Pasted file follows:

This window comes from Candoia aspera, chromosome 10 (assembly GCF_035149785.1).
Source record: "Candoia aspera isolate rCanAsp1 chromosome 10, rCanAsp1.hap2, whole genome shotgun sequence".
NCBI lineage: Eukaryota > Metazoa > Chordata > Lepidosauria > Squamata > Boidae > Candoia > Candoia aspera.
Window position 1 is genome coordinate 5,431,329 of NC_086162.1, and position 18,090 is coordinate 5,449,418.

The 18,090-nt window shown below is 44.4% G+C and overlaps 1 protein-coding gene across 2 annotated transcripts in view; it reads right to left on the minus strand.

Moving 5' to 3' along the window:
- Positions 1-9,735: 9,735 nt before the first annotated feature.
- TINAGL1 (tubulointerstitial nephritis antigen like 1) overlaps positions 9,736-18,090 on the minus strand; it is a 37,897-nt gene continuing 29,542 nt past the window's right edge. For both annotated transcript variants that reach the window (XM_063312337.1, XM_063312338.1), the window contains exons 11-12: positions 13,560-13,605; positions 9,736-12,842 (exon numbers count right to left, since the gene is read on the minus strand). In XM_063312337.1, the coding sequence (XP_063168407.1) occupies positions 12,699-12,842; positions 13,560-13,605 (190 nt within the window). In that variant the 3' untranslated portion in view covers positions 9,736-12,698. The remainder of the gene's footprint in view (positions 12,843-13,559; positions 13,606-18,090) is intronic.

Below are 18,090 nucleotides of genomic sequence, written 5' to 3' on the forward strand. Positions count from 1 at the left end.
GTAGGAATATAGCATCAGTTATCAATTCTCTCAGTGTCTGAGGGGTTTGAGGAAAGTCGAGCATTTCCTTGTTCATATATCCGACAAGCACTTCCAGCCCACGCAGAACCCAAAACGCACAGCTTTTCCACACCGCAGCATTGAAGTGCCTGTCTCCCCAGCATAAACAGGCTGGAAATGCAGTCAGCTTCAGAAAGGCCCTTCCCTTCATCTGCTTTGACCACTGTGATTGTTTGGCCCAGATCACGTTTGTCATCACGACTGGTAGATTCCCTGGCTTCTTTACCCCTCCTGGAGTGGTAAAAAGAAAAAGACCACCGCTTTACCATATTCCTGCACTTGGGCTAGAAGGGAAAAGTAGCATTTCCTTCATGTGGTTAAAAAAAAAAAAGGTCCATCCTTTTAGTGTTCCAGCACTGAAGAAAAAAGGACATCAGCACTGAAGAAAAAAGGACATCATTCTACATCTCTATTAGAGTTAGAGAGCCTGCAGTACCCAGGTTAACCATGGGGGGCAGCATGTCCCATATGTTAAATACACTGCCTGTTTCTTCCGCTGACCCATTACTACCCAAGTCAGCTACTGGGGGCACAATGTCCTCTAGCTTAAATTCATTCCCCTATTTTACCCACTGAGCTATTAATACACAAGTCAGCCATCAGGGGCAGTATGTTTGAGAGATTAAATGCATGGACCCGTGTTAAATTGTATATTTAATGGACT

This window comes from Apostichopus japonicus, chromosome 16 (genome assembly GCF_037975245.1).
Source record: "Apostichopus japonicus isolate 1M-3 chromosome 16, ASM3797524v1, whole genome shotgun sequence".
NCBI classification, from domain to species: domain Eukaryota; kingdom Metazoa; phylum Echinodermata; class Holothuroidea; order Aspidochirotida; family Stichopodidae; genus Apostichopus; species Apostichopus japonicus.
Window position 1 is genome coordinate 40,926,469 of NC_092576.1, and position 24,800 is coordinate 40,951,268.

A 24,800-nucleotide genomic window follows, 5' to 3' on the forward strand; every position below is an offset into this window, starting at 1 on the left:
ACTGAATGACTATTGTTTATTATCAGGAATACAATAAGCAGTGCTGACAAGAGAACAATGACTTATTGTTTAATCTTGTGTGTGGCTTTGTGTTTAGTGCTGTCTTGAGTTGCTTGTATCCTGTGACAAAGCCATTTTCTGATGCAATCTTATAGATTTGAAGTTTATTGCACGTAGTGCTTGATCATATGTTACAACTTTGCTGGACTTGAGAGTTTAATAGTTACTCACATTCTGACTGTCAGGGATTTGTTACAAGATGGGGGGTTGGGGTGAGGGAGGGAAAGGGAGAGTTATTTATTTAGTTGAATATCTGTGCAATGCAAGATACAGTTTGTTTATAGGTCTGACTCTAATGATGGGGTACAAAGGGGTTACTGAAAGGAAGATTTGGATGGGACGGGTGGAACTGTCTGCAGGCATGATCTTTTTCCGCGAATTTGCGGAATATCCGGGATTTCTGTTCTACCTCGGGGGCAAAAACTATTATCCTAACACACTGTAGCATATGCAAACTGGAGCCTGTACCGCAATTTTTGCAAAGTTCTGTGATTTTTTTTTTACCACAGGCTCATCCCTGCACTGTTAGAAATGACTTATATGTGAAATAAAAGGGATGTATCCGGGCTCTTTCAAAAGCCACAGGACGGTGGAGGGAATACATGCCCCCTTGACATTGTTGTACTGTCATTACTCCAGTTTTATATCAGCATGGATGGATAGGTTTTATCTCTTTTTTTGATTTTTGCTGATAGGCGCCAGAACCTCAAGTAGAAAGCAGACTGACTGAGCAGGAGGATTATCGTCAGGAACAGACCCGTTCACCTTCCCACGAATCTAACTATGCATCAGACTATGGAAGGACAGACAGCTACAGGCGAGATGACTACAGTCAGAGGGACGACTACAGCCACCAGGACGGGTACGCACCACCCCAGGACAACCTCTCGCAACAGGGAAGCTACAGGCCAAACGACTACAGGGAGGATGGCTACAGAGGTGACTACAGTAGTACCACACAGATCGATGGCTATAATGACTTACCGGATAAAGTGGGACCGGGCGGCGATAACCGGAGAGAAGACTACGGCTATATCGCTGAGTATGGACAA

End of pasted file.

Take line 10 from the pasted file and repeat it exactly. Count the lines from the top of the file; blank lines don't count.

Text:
GTAGGAATATAGCATCAGTTATCAATTCTCTCAGTGTCTGAGGGGTTTGAGGAAAGTCGAGCATTTCCTTGTTCATATATCCGACAAGCACTTCCAGCCCACGCAGAACCCAAAACGCACAGCTTTTCCACACCGCAGCATTGAAGTGCCTGTCTCCCCAGCATAAACAGGCTGGAAATGCAGTCAGCTTCAGAAAGGCCCTTCCCTTCATCTGCTTTGACCACTGTGATTGTTTGGCCCAGATCACGTTTGTCATCACGACTGGTAGATTCCCTGGCTTCTTTACCCCTCCTGGAGTGGTAAAAAGAAAAAGACCACCGCTTTACCATATTCCTGCACTTGGGCTAGAAGGGAAAAGTAGCATTTCCTTCATGTGGTTAAAAAAAAAAAAGGTCCATCCTTTTAGTGTTCCAGCACTGAAGAAAAAAGGACATCAGCACTGAAGAAAAAAGGACATCATTCTACATCTCTATTAGAGTTAGAGAGCCTGCAGTACCCAGGTTAACCATGGGGGGCAGCATGTCCCATATGTTAAATACACTGCCTGTTTCTTCCGCTGACCCATTACTACCCAAGTCAGCTACTGGGGGCACAATGTCCTCTAGCTTAAATTCATTCCCCTATTTTACCCACTGAGCTATTAATACACAAGTCAGCCATCAGGGGCAGTATGTTTGAGAGATTAAATGCATGGACCCGTGTTAAATTGTATATTTAATGGACT